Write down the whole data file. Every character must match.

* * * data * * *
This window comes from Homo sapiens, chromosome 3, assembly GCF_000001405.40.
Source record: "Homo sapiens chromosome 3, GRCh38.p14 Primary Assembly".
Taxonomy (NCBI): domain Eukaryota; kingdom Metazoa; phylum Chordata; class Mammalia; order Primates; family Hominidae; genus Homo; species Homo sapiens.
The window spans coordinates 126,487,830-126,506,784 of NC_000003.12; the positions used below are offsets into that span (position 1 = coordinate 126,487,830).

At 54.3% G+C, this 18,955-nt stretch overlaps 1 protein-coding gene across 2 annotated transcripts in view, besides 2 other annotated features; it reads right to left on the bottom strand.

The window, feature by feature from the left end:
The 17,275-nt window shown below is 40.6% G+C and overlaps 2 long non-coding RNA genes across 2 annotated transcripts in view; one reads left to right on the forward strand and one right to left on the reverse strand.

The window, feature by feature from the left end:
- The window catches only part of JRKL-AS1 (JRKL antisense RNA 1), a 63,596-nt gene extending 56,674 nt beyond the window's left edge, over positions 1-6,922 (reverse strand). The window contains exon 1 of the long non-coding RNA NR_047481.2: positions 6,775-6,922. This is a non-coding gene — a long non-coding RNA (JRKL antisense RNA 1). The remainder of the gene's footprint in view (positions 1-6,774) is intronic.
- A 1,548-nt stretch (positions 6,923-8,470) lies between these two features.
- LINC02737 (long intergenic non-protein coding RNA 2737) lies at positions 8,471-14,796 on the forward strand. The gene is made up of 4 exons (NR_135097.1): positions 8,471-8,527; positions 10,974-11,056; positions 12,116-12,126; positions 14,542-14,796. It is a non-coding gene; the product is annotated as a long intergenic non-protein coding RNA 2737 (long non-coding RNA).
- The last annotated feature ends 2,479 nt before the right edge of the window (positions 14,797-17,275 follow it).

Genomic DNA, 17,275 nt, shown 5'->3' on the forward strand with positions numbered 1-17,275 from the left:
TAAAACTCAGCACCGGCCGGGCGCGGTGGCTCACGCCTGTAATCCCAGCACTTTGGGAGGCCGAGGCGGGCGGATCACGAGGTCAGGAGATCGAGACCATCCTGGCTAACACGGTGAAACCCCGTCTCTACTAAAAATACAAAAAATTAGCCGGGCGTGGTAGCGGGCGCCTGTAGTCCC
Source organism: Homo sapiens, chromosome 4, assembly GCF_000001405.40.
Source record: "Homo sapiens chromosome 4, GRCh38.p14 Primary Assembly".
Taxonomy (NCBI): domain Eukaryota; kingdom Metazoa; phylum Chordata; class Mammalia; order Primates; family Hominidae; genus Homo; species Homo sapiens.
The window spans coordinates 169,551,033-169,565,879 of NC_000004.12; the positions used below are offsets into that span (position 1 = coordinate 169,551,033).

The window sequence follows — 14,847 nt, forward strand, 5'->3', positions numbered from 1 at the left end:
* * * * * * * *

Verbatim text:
This window comes from Homo sapiens, chromosome 3, assembly GCF_000001405.40.
Source record: "Homo sapiens chromosome 3, GRCh38.p14 Primary Assembly".
Taxonomy (NCBI): domain Eukaryota; kingdom Metazoa; phylum Chordata; class Mammalia; order Primates; family Hominidae; genus Homo; species Homo sapiens.
The window spans coordinates 126,487,830-126,506,784 of NC_000003.12; the positions used below are offsets into that span (position 1 = coordinate 126,487,830).

At 54.3% G+C, this 18,955-nt stretch overlaps 1 protein-coding gene across 2 annotated transcripts in view, besides 2 other annotated features; it reads right to left on the bottom strand.

The window, feature by feature from the left end:
The 17,275-nt window shown below is 40.6% G+C and overlaps 2 long non-coding RNA genes across 2 annotated transcripts in view; one reads left to right on the forward strand and one right to left on the reverse strand.

The window, feature by feature from the left end:
- The window catches only part of JRKL-AS1 (JRKL antisense RNA 1), a 63,596-nt gene extending 56,674 nt beyond the window's left edge, over positions 1-6,922 (reverse strand). The window contains exon 1 of the long non-coding RNA NR_047481.2: positions 6,775-6,922. This is a non-coding gene — a long non-coding RNA (JRKL antisense RNA 1). The remainder of the gene's footprint in view (positions 1-6,774) is intronic.
- A 1,548-nt stretch (positions 6,923-8,470) lies between these two features.
- LINC02737 (long intergenic non-protein coding RNA 2737) lies at positions 8,471-14,796 on the forward strand. The gene is made up of 4 exons (NR_135097.1): positions 8,471-8,527; positions 10,974-11,056; positions 12,116-12,126; positions 14,542-14,796. It is a non-coding gene; the product is annotated as a long intergenic non-protein coding RNA 2737 (long non-coding RNA).
- The last annotated feature ends 2,479 nt before the right edge of the window (positions 14,797-17,275 follow it).

Genomic DNA, 17,275 nt, shown 5'->3' on the forward strand with positions numbered 1-17,275 from the left:
TAAAACTCAGCACCGGCCGGGCGCGGTGGCTCACGCCTGTAATCCCAGCACTTTGGGAGGCCGAGGCGGGCGGATCACGAGGTCAGGAGATCGAGACCATCCTGGCTAACACGGTGAAACCCCGTCTCTACTAAAAATACAAAAAATTAGCCGGGCGTGGTAGCGGGCGCCTGTAGTCCC
Source organism: Homo sapiens, chromosome 4, assembly GCF_000001405.40.
Source record: "Homo sapiens chromosome 4, GRCh38.p14 Primary Assembly".
Taxonomy (NCBI): domain Eukaryota; kingdom Metazoa; phylum Chordata; class Mammalia; order Primates; family Hominidae; genus Homo; species Homo sapiens.
The window spans coordinates 169,551,033-169,565,879 of NC_000004.12; the positions used below are offsets into that span (position 1 = coordinate 169,551,033).

The window sequence follows — 14,847 nt, forward strand, 5'->3', positions numbered from 1 at the left end: